I made the very first post at Strikethree.com back in 1998. (It’s still here if you want to poke around for it. It’s not very good though.) To say that I had no idea what the intervening years would bring would be an understatement. It’s been fun, a hassle, hard work, no work, and an enormous bummer at various times. There were highs, such as watching our traffic grow in the first couple of years, the 1998 home run chase, and the 2001 Mariner season. And there were lows, like when the national sports network we joined went under, leaving us with worthless paychecks they had stalled in issuing in the first place while the CEO left (no doubt with a large golden parachute) to start a network exactly like the one he left to burn.
This isn’t really the last post – it’s more like a new statement of purpose – but it’s definitely the end of the road for the old Strikethree.com.
When we started this site, there was nothing like it on the Web: stats for the statheads, sarcasm for the sarcasmheads, and humor for everyone. But over time the world caught on. Baseball Prospectus prospered with its übergeekiness, The Hardball Times combines interesting writing with a balanced approach, and Deadspin took over the court jester role (even if Gawker seems to have a no-actual-baseball-knowledge requirement for their hires). We were the pioneers, but there are a host of others who took the torch and ran with it, farther than us day-job-holding folks could hope to. My hat is off to them all.
Some of the old Strikethree.com core set up shop a few years ago at USSMariner.com, thereby circumventing their editor’s repeated pleas to write something that’s not about the Mariners. They do an awesome job there.
Having established the good, let’s move straight on to the ugly: in the last 11 years, conventional sports reporting has gone from being crappy to being crappy and mean-spirited. And it’s harming the sport these guys claim to love.
The biggest story of the past decade has not been the steroid scandal – it’s been the self-righteous piling on of every bozo to overeat at the free media buffet. It’s a slam-dunk for a guy who’s never done a push-up in his life to blast Alex Rodriguez for trying steroids for a year or two. They hang on minutiae such as whether “A-Roid” (sooo creative) has met with the team to discuss…what? Something they’ve all already known about for years? And who broke the story? Selena Roberts, the former NYT reporter who was last in the national media eye passing judgment on the Duke lacrosse team (for which she apparently met Sports Illustrated‘s hiring criteria).
In fact, SI has cultivated the idea of sports-as-soap-opera in order to sell a few issues when the swimsuit issue falls off the stands. Between Roberts, Jeff Pearlman and Rick Reilly, the magazine has become the sports version of the Globe. Reilly is really the worst offender here, trailing the parade like the elephant dung scooper but proceeding to fling that dung with glee, he fans the flames of controversy but adds zero to the discussion.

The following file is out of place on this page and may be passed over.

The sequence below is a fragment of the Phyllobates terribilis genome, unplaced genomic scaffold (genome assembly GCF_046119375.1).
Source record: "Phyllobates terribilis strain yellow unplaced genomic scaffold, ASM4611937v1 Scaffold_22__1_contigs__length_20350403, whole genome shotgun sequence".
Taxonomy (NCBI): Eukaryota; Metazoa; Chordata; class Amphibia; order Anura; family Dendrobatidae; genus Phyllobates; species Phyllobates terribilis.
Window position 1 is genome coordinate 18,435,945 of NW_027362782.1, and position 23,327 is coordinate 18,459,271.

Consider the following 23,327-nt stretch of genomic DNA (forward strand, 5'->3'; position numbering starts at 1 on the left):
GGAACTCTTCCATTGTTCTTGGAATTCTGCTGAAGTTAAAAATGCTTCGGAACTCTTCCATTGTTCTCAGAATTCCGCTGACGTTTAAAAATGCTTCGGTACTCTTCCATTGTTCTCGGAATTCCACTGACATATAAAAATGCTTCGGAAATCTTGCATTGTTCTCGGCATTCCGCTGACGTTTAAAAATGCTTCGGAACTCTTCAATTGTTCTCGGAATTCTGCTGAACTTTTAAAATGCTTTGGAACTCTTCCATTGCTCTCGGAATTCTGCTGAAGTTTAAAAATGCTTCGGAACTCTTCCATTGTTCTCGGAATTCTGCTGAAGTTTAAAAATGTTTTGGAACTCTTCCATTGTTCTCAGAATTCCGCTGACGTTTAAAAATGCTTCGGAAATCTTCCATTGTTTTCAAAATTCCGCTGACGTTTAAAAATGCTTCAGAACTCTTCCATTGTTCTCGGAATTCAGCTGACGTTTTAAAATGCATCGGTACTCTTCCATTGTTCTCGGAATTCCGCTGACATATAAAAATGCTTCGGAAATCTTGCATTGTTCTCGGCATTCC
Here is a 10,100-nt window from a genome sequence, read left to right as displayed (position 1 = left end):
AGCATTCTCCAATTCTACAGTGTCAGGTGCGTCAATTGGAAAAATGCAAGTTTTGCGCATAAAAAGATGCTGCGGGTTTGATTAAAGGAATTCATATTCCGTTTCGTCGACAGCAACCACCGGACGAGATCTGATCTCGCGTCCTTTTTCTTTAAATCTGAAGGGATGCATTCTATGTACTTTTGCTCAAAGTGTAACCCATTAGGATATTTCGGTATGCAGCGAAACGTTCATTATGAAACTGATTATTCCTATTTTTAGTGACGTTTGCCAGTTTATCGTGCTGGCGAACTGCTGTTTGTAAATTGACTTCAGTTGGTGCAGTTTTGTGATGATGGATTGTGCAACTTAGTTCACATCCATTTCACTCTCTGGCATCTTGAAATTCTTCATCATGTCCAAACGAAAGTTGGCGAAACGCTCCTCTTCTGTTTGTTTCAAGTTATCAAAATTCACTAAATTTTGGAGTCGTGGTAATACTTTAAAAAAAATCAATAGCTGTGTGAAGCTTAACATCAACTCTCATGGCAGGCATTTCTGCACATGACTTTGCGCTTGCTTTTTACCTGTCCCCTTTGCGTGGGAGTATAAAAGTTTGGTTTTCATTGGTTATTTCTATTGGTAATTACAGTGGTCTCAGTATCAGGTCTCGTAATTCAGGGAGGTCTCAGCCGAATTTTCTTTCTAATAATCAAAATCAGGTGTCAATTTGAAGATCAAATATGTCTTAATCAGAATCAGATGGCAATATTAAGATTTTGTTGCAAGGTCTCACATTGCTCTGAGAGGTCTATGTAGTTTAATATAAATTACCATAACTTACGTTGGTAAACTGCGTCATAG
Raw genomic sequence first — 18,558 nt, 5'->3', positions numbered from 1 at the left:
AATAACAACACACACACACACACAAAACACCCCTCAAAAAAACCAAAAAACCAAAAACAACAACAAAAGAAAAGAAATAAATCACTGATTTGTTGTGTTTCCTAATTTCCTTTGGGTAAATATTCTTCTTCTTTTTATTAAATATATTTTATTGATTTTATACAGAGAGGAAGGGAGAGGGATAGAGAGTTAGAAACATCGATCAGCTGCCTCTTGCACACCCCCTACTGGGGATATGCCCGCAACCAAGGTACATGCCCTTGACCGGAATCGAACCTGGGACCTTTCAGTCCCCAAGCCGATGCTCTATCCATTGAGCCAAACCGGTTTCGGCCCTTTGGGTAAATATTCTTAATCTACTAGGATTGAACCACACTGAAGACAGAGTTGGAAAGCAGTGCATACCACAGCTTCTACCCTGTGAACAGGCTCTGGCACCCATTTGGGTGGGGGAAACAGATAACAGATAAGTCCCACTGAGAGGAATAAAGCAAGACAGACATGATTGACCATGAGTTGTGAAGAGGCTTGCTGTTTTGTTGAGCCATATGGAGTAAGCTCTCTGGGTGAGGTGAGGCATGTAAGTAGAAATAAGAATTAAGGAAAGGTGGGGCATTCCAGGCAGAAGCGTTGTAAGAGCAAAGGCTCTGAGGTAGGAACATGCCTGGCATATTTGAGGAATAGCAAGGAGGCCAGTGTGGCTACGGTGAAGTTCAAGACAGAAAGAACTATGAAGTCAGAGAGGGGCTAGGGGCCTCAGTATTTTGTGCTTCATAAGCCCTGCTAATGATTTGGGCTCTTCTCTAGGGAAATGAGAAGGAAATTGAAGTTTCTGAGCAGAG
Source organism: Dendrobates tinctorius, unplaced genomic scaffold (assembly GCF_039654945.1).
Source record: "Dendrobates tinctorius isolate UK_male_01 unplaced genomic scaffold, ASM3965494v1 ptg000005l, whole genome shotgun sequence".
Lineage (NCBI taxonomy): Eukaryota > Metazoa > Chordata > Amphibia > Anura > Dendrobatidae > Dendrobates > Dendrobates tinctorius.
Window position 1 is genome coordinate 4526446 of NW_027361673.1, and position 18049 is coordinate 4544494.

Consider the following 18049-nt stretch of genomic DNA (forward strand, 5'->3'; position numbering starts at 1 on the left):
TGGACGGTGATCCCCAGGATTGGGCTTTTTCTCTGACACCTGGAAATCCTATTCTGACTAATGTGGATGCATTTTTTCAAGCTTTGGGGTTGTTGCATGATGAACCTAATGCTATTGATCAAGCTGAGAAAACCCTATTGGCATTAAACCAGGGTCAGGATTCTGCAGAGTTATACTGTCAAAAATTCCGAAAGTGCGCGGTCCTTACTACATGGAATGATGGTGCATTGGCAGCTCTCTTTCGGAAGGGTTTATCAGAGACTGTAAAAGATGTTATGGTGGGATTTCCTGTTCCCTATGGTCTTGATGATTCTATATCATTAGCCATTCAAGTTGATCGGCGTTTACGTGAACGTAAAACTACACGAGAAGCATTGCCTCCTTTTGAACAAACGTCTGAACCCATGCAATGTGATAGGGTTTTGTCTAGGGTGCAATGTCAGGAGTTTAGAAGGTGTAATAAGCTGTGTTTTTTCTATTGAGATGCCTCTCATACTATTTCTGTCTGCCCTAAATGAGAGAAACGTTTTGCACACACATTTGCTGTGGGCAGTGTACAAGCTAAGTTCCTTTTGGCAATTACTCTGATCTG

The steroid “controversy” (something most normal people could care less about, as evidenced by a Colbert Report audience booing Reilly for suggesting Barry Bonds’ record should have a syringe beside it in place of an asterisk) is only the tip of the iceberg. In the past week alone, the media has gone nuts on Carlos Zambrano for joking about replacing Wrigley (using it as a platform to fan more flames) and blaming some sort of Canadian drinking epidemic on the tossing of one baseball (along with a few paper airplanes and paper-thin plastic cups) onto the field (Jim Leyland said he’d never seen a baseball tossed onto the field – while I can’t say he’s lying, I can tell you he’s been to many, many more games than me, and I’ve personally witnessed it on multiple occasions).
And it trickles down to the local media as well – newspapers are failing all over and they’re running with the idea that conflict sells. Here in Seattle we’ve had to witness one reporter bang a constant drum of Ichiro-as-clubhouse cancer, based on the expert testimony of Carlos Silva an unnamed clubhouse source that is not, I repeat not, Carlos Silva, no matter what his former manager told you. And it apparently sold papers and got clicks, resulting in the preseason grilling of Ichiro by said reporter, in turn resulting in the reporter’s line of questioning being insulted by Ichiro (in his culturally polite way) and Ken Griffey Jr. (in his culturally direct way). Even loose cannon former teammate Jose Guillen basically told Jim Caple that it was an idiotic inference. Meanwhile, the local reporter was last seen personally attacking online commenters who disagreed with him. Hooray for journalistic integrity.
Don’t even get me started on sports talk radio. It’s a cesspool.
My point here is that increasingly I find the stuff I want to write consists of brutal bashings of the sportswriters with nothing but a pocket full of schadenfreude and an outlet that pays them to voice it. I’m the last one to take a “love it or leave it” attitude, but I think there should be random IQ testing in the business and the failed tests made public.
But I don’t want to gripe. I want to watch baseball and enjoy it (even the new ballparks, Mr. DeMause – I know, I know, you’ve found your niche. Keep stirring up that Quixotic anger). And I think I’m going to concentrate on doing that.
Like I said, I’m not hanging up my keyboard entirely. I can also be found at my current labor of love, Tao of Bachelorhood, where I help single guys dress themselves, get fit, and meet women. I’ll post here from time to time (didya see this one?), and I’m prepping a great clearinghouse of news from the Internet’s best baseball sites so that you can come here for your total daily fix.